Media Relations

April 16, 2015

Buyers are back in Phoenix real estate market

TEMPE, Ariz. (April 16, 2015) — Demand in the Phoenix single-family housing market surged in February, and early numbers indicate that March got off to a good start. “We expect to be reporting even more impressive sales numbers when next month’s report is published,” said Michael Orr, director of the Center for Real Estate Theory and Practice at the W. P. Carey School of Business and author of the monthly housing report.

Single family sales rose 19 percent over January, which had turned out to be a disappointing month, and nine percent over February 2014. At the same time, supply — except in the upper price bracket — remains below normal.

“Activity is much higher than last year, and if it continues for a few more months, as seems likely, we will start to see significant upward pressure on pricing again,” Orr said. On the whole, he expects 2015 to be a much better year than 2014.

Highlights of the February report on Maricopa and Pinal counties:

  • The median price for a single-family home rose 2.2 percent compared to January, but at $212,500 it was nine percent above February 2014. The average price per square foot fell 0.8 percent compared to January but was up 3.1 percent at $130.48 year-over-year.
  • The median sales price for a townhouse/condo was up 3.6 percent in February compared to January, although the price per square foot fell 0.5 percent. Compared to February, 2014, however, this segment made stronger gains than single family. Year over year, the median price was up 10.7 percent at $139,900, and the average price per square foot was up 11.7 percent to $135.82
  • Supply continues to be low. Active listings, excluding homes under contract, fell 2 percent in February, in contrast to February 2014, when they increased four percent. An early look at March shows that on the first of the month, there were 12 percent fewer listings than March 2014.
  • The townhouse/condominium segment, which was hot in December and January, cooled in February. The number of units sold in February was only one percent more than January and two percent over a year ago. The amount of money spent increased 14 percent, however. The mid-price townhouse/condo market was the hottest segment in February compared to 12 months ago.

Because the highest increases for single-family homes are in the mid-market sector, Orr thinks the uptick in demand probably represents families who went through foreclosure and who are now eligible to purchase again. The paucity of buyers at the low end likely signals that millennials are still holding back from purchasing a home. The low vacancy rates in the rental market support that scenario. Since supply is still constrained at the low price range, sluggish demand is not putting pressure on prices.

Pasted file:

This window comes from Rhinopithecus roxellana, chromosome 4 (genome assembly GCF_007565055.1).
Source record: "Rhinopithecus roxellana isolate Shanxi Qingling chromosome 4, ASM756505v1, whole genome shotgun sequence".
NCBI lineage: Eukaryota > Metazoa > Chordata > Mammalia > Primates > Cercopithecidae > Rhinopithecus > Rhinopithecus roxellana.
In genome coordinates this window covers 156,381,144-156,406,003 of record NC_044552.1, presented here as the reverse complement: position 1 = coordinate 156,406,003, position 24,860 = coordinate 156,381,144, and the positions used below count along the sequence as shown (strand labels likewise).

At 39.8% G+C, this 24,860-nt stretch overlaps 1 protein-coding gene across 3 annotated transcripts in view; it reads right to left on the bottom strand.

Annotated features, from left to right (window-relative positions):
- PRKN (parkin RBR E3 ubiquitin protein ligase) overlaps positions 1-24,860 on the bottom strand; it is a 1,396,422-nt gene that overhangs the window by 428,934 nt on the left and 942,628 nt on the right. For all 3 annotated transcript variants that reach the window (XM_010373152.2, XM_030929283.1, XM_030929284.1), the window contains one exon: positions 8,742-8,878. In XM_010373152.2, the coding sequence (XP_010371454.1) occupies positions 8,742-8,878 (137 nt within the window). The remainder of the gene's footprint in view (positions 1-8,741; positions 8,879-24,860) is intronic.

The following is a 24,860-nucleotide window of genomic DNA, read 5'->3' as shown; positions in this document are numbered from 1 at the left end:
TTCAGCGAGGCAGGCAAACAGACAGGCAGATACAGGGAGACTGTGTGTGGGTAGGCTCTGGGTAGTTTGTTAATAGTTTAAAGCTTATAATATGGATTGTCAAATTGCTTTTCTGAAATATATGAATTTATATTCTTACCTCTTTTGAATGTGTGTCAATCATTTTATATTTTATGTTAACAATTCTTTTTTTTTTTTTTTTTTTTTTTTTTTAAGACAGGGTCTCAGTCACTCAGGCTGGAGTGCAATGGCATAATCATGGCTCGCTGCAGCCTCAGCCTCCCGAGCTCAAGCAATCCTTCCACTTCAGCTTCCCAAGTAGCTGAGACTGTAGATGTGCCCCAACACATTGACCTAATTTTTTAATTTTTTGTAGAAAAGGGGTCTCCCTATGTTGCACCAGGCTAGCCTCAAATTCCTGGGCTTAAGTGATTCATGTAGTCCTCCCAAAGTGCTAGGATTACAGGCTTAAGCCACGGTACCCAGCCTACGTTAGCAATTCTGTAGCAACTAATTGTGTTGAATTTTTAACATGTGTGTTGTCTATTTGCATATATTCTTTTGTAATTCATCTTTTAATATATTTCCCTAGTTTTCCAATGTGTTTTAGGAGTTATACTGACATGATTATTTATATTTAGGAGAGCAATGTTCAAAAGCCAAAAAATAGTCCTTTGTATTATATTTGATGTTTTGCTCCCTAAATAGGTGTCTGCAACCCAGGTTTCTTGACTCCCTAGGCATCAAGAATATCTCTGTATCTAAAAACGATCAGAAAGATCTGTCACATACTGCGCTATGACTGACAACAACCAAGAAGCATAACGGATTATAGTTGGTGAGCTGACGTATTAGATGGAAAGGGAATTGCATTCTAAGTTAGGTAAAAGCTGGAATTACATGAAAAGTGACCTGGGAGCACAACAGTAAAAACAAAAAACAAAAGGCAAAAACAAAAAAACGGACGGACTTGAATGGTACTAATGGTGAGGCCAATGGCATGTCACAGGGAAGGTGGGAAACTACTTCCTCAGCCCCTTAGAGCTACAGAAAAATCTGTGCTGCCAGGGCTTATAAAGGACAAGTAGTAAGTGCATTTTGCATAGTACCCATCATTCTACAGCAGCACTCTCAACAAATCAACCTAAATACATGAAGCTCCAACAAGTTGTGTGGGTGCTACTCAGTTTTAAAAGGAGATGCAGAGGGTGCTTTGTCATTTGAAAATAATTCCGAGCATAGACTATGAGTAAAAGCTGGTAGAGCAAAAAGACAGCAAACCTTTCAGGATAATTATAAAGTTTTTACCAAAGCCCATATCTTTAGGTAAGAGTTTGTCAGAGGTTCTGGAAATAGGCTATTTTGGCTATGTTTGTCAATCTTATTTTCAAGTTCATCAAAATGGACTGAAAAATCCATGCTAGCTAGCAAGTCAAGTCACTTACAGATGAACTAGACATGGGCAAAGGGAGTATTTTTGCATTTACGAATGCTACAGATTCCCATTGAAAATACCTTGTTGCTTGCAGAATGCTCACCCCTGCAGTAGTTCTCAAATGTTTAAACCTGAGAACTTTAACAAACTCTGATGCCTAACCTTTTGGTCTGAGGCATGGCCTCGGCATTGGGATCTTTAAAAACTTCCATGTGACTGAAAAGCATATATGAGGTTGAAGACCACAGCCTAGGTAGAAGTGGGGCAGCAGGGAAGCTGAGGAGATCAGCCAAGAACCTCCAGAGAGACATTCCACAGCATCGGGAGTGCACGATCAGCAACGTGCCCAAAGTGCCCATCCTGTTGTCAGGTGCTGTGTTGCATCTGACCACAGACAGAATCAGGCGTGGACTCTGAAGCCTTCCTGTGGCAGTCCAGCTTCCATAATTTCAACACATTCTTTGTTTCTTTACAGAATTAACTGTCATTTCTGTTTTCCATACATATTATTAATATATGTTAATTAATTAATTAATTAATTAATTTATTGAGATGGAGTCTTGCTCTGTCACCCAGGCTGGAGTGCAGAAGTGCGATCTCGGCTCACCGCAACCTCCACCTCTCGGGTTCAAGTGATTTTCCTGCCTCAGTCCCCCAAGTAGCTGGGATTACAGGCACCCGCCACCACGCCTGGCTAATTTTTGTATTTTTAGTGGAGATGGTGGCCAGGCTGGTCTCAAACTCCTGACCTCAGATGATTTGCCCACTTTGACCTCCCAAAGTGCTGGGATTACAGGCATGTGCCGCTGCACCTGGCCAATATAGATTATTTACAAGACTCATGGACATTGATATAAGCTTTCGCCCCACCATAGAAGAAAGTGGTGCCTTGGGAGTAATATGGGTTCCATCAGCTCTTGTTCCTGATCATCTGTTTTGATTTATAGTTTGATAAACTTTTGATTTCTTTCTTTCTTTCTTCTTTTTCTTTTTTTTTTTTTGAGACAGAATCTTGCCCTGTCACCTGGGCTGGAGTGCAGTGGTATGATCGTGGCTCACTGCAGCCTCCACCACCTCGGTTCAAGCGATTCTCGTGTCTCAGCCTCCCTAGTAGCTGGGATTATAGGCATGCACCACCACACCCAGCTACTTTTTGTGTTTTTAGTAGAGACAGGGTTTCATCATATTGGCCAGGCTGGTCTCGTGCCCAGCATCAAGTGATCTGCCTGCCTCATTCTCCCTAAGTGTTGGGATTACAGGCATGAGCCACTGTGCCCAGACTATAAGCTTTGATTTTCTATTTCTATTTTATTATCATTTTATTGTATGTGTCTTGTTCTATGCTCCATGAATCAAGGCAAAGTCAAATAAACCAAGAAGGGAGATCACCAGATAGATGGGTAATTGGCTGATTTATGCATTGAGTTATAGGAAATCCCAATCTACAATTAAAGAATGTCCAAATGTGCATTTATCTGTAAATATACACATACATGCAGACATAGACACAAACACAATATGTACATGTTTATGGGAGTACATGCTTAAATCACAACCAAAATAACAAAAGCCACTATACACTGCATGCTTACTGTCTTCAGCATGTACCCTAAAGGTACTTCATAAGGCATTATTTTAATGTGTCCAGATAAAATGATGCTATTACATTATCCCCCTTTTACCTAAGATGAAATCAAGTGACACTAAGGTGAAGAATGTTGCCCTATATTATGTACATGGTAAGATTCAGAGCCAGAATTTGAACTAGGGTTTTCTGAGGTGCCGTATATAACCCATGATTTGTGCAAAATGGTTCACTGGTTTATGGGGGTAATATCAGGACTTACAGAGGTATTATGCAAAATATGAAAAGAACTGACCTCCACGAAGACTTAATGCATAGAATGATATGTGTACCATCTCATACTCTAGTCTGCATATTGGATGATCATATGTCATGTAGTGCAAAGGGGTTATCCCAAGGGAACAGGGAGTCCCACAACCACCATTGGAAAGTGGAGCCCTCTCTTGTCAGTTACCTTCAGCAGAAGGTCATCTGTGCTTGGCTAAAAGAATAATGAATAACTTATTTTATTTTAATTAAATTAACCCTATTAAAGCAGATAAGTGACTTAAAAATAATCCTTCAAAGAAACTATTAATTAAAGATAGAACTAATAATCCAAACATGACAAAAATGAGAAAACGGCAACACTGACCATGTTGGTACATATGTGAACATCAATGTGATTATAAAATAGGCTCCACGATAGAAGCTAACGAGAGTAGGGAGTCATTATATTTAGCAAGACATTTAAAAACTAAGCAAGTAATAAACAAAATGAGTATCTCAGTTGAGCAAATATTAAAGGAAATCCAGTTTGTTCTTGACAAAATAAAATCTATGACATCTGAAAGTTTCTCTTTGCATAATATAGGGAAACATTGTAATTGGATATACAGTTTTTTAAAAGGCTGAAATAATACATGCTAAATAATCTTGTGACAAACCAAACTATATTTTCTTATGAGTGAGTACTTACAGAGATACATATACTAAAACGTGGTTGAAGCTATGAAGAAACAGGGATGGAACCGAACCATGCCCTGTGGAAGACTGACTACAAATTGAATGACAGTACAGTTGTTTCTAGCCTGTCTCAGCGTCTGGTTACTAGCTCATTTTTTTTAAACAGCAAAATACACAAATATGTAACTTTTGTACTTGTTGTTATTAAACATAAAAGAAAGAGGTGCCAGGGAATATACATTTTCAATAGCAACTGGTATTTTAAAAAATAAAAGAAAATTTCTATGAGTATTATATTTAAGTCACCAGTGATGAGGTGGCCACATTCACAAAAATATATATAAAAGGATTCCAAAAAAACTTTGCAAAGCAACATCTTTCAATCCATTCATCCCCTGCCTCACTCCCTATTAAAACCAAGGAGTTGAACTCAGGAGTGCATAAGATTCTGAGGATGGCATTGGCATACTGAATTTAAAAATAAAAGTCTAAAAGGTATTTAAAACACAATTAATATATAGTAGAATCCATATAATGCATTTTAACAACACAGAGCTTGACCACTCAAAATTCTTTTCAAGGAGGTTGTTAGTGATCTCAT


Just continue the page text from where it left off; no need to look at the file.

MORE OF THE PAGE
New home sales in February, with 688 closings, showed a 27 percent improvement over January and eight percent over February 2014. The dollar value of those homes was up, too.

“The fact that the average new home was 27 percent larger than the typical resale confirms the extent to which homebuilders have abandoned the entry-level market in favor of the move-up market,” Orr said. “It also shows us why the median sales price of new homes is so much higher than for re-sales, even though the price per square foot is in the same ball-park.”

More Valley housing data is available by subscribing to Orr’s monthly reports at The premium site includes statistics, charts, graphs and the ability to focus in on specific aspects of the market.

Listen to Mike Orr discuss the February report at the W. P. Carey School of Business “Research and Ideas” website at

The W. P. Carey School of Business at Arizona State University is one of the top-ranked and largest business schools in the United States. The school is internationally regarded for its research productivity and its distinguished faculty members, including a Nobel Prize winner. Students come from about 100 countries and include about 50 National Merit Scholars. For more information, please visit and